Siblings of those who are suffering from psychoses or bipolar disorders are found in such family groups rather rarely and are currently regarded even less than children. In a study, it could be shown that siblings feel, in part, quite substantially involved, both within the sense of their own burden, as well as within the sense of taking over and/or delegating responsibilities. In family discussions, siblings frequently have an important and relieving function.
The relationship to a sister or brother who is ill is experienced by the majority as being close and, as a result of the illness, as being even closer. The following feelings are characteristic: Concern, shame, mental overload, efforts to attain normalisation, particular obligations as a person of trust and responsibility for initiating a therapy. The quality of the relationship before the outbreak of a psychosis here is decisive for the possibilities of contact during the crisis.
The majority of siblings are clearly very disappointed with psychiatry. The burden is not seen, the help is rejected and the siblings are considered merely as troublesome appendages. Also in the family groups, siblings are not really taken into consideration. Nevertheless, almost all of them express fears of becoming insane themselves and of blaming themselves, less within the sense of a causal responsibility, but instead within the sense of developing survivor guilt. One's own successes are embarrassing and the pressure to represent a perfect family becomes oversized. Organizing the sibling relationship on an equal footing is laborious and often only possible after receiving relief through professional services. At the same time, most speak not only of a particular burden, but also of a challenge which has had a positive effect on their own life.
Expieriences of a sister
"Your brother and we must discuss something with you."With these words, my parents came to me and my 12-year-old sister one evening, I was 17. My brother was 19. And then we went out to have dinner, so that we would be on neutral ground. My parents had separated when I was five; we three children lived with our mother. During this evening they then told us that my brother had admitted himself in a psychiatric hospital because he was suffering from delusions. In the first moment, I was naturally shocked, but also relieved that my brother wanted to be helped.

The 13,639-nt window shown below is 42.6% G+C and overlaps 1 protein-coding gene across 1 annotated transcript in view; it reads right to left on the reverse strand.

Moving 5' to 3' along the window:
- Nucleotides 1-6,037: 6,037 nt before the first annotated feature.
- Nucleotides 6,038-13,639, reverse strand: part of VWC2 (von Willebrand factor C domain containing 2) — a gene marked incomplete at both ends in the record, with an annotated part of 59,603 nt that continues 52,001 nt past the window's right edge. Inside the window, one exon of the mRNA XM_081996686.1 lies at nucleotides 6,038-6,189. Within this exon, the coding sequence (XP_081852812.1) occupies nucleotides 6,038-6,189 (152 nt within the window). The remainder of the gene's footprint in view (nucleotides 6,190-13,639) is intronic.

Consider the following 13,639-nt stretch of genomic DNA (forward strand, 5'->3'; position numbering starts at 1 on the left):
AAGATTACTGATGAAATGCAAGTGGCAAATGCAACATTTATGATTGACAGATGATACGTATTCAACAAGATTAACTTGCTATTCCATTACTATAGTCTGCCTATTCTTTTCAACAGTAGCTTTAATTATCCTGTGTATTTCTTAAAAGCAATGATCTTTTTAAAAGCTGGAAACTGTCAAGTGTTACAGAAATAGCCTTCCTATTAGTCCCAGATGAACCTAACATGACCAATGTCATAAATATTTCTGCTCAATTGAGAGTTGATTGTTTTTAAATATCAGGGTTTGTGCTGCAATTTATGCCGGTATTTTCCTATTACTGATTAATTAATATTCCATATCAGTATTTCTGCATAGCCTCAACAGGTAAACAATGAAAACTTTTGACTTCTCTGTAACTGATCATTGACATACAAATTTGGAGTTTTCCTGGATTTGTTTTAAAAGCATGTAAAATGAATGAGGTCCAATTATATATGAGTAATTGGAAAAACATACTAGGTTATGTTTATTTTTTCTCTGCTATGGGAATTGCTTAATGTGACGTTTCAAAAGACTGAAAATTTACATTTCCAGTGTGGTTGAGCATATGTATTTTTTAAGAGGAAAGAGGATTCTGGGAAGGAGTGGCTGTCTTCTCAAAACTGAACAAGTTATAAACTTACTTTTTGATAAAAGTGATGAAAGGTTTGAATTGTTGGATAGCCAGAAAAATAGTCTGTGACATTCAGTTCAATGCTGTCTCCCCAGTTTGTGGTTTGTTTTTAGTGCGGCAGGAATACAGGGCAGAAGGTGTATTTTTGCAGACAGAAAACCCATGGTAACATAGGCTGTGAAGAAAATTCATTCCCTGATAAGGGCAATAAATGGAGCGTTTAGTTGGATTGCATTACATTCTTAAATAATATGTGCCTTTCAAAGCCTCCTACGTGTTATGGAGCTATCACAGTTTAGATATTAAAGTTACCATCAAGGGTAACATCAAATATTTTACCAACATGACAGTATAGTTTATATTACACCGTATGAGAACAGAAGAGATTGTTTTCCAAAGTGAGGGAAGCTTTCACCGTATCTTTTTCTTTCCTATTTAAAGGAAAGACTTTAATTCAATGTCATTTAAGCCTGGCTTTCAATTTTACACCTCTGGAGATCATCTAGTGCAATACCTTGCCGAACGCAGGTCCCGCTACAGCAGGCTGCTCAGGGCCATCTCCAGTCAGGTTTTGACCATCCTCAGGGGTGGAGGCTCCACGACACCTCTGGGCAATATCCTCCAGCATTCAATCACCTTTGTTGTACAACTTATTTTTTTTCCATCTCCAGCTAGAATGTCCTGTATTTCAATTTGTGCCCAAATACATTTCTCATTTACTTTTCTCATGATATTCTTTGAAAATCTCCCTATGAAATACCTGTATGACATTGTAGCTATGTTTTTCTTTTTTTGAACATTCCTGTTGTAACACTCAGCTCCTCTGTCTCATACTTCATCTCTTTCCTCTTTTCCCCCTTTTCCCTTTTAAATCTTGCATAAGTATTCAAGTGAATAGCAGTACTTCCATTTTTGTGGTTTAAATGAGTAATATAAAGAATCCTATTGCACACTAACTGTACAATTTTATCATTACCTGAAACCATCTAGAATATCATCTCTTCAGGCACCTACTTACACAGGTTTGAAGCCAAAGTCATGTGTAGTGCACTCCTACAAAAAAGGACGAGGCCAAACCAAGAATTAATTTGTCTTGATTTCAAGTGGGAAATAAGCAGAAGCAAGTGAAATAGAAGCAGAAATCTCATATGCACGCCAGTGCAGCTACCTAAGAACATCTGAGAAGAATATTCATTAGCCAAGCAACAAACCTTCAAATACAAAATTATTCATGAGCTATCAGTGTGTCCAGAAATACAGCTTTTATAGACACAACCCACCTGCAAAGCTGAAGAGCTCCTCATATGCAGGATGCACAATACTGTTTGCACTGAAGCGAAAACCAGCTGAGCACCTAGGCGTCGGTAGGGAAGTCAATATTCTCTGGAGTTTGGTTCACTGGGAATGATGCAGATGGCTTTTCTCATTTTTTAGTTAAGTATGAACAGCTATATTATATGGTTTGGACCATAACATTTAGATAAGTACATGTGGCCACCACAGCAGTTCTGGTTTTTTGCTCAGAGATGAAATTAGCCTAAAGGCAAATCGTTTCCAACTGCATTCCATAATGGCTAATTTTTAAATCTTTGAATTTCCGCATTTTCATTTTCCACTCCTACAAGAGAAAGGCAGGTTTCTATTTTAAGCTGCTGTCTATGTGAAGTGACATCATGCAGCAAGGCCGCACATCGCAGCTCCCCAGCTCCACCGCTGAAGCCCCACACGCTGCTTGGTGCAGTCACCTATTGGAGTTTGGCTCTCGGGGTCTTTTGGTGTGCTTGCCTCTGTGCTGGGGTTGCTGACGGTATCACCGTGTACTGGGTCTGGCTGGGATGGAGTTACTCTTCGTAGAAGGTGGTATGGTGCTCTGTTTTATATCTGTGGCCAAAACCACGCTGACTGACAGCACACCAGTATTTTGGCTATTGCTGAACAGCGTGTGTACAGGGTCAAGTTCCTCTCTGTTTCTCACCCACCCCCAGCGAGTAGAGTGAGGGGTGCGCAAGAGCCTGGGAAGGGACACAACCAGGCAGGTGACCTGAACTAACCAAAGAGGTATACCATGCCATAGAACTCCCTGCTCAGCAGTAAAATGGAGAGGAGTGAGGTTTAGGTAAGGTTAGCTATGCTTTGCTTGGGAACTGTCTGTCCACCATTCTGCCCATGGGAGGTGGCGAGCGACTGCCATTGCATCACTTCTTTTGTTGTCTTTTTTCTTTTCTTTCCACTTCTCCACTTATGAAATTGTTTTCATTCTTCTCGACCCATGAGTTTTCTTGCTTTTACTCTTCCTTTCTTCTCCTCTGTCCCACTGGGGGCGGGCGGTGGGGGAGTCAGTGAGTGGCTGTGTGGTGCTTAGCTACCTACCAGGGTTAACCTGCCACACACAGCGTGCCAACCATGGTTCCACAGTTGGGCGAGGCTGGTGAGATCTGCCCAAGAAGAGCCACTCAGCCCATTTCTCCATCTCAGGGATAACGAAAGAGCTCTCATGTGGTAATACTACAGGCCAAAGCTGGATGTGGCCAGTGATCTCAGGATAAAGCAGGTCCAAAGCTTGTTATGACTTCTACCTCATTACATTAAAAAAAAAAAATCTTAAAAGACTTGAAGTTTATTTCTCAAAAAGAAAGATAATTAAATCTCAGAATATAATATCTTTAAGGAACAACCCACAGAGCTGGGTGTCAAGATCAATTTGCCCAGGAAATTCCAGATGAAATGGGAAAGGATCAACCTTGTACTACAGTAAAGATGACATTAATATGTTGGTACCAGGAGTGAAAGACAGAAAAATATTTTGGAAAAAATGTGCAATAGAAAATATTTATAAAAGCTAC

And then it happened: He went into the psychiatric clinic. My mother visited him every day and I only came along once, it was awful. I was hardly able to recognise my brother again. After that, I didn't want to come along any more; I simply suppressed the matter for the most part. Sometimes I had a rather guilty conscience because of that, I considered myself to be selfish because I didn't visit him any more merely since I felt badly there. In the meantime, I knew more about this illness and also that there are medicines available for treating it and then I thought, "OK, this is an awful phase now, but my brother is in hospital, is receiving medicines and is being helped." I compared it with a fracture of the leg - only that it was in the brain. With a fracture of the leg, the leg is put in plaster, one must take it easy and then perhaps go to physiotherapy, but after that you can run around again normally.
With this prospect, that everything would again be as it was earlier, I could handle the whole situation well. Today I know better. My brother was discharged from the psychiatric clinic and was no longer how he had been in the past. He had two relapses. Now, the medications have been adjusted very well, he works in a workshop for psychiatric patients and I am satisfied with the results if he is doing well and he feels well. It will simply no longer be as it was earlier and he will no longer be as he was earlier. As a result of the medicines, my brother has become rather fat, perhaps also because of boredom and because he likes to eat. His appearance is frequently neglected and he can sometimes be somewhat obtrusive, which is awkward for me in front of other people. A good friend once said that one's own brother should not be embarrassing for one's self. Since then, I simply tell the people beforehand that my brother had a psychosis and that was the reason he is as he is. That way, I find it easier to handle his idiosyncrasies if I can say that he can't help it, and then it is no longer so embarrassing for me.
Despite all of this, I often have a guilty conscience because it is embarrassing for me that I cannot include my brother in my life as I include my sister, I can't even take him along to a party and others are then surprised to hear that I even have a brother and then say to me, "Oh, you also have a brother, I didn't know that." After such incidents, I then give him a ring and ask how he is doing. Then I feel better and my guilty conscience is alleviated.